A COUPLE of good news and one hilarious, nay, ridiculous turn of events had taken place in our backyard during the past few days.
Only days ago, a forum on Bicol Express modernization brought back to the table the much-vaunted revitalization effort to save the ailing (if it is not dead yet) Bicol southline of the Philippine National Railways. No less than fellow Bicolano Undersecretary for Rails Cesar Chavez, in his well-modulated voice as a former DZRH radio reporter, assured that a loan of no less than P175B from the Chinese government is set to be signed for the reconstruction (not rehabilitation) of the railways from Manila to Matnog, Sorsogon. He exclaimed everything will be new: “New railways. New train wagons. New stations. New modalities.”
Then on Tuesday, also last week, on his visit to Camarines Sur, President Duterte expressed surprise why the Naga airport, despite Naga’s status -- according to him -- as being “more popular than Legazpi City,” did not have the capability for night take-off and landing. It was later on announced during the same day that the present administration has already released P400M for the right of way to begin the construction of new [modern and bigger Naga] airport.
But while the “more popular city” presidential flattery raised some eyebrows (especially from the people of the other big city in Bicol), a blurt from nowhere made many people laugh out loud when Calabanga Vice Mayor Ramoncito R. Robles informed everyone (when everybody was busy preparing for the President’s visit, a good timing for media mileage, many would say) that he is pushing to pass a resolution transferring his town from the 3rd to the 1st congressional district of the province in the hope that it would become more progressive under the leadership of PDP-Laban member Rep. Rolando Andaya Jr. of the first district.
Well, those with basic knowledge on lawmaking will dismiss Robles’ wishful thinking as “dead in the water.”
But maybe to appease Vice Mayor Robles, why not help create a new congressional district instead? Why not combine Naga and Pili, for instance, into a single district? Sans Naga as a dominant part of the present 3rd district, maybe populous Calabanga town will have a better chance to produce its own congressman for its own vested interest.
It is about time that Camarines Sur, with a population of 1.9 Million as of 2015 census, should have at least 7 congressional districts now, given that the minimum population requirement for a legislative district is 250,000 residents, except for the small provinces that have lesser population but is nonetheless entitled to a lone congressman to satisfy representation in Congress. As of now, the province has only five districts, and creating one more, such as a separate Naga-Pili District, wouldn’t hurt as in fact doing so would still render our province wanting one more district.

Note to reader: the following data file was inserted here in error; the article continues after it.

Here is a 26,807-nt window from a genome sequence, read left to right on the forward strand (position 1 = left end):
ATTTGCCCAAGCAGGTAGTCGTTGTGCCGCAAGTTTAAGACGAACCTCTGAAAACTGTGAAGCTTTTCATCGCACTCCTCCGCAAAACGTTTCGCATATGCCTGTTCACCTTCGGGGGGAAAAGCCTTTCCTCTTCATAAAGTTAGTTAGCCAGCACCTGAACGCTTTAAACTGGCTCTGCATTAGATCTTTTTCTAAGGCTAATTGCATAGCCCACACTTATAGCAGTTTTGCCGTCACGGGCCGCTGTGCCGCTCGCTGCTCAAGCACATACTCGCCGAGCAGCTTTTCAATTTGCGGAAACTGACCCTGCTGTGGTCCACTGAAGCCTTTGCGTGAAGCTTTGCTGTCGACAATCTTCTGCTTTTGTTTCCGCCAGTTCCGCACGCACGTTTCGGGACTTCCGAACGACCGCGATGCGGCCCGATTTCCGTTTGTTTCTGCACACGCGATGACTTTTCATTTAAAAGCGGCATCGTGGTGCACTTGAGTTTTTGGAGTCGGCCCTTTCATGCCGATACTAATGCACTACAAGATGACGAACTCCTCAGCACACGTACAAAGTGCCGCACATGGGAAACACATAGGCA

Together, Naga (pop.: 196,003) and Pili (pop.: 89,545) will command a total population base of 285,549 which is obviously more than the minimum 250,000 population requirement. Interestingly, with Bicol’s population growth rate at 1.29% annually since 2010, Naga City, in four years or so, could singly qualify as a separate district with a minimum population of 250,000.
Of course, taking away Naga and Pili will leave the 3rd district with a population of only 215,997 that will make the Naga-Pili district proposal at this time “dead in the water”, too. A bright idea would be reapportioning Tinambac town (pop.: 62,435) to the decimated 3rd district that will make it more than enough to meet the district population requirement. Although the province’s 4th district (to which Tinambac presently belongs) has a population of over 400,000 as of last count, the idea of pulling out Tinambac to another district will require 4th District Rep. Noli Fuentella’s magnanimity and statesmanship (not to mention his avowed love for the province in general) before any move of re-districting could start.
Surely, taking off from VM Robles’ silly idea into a more serious one will require more points for debate. The democratic principles of equality in voting power and proportional representation, as well as political expediency and patronage where “congressmen are ‘kings’ in their own districts, will be among them.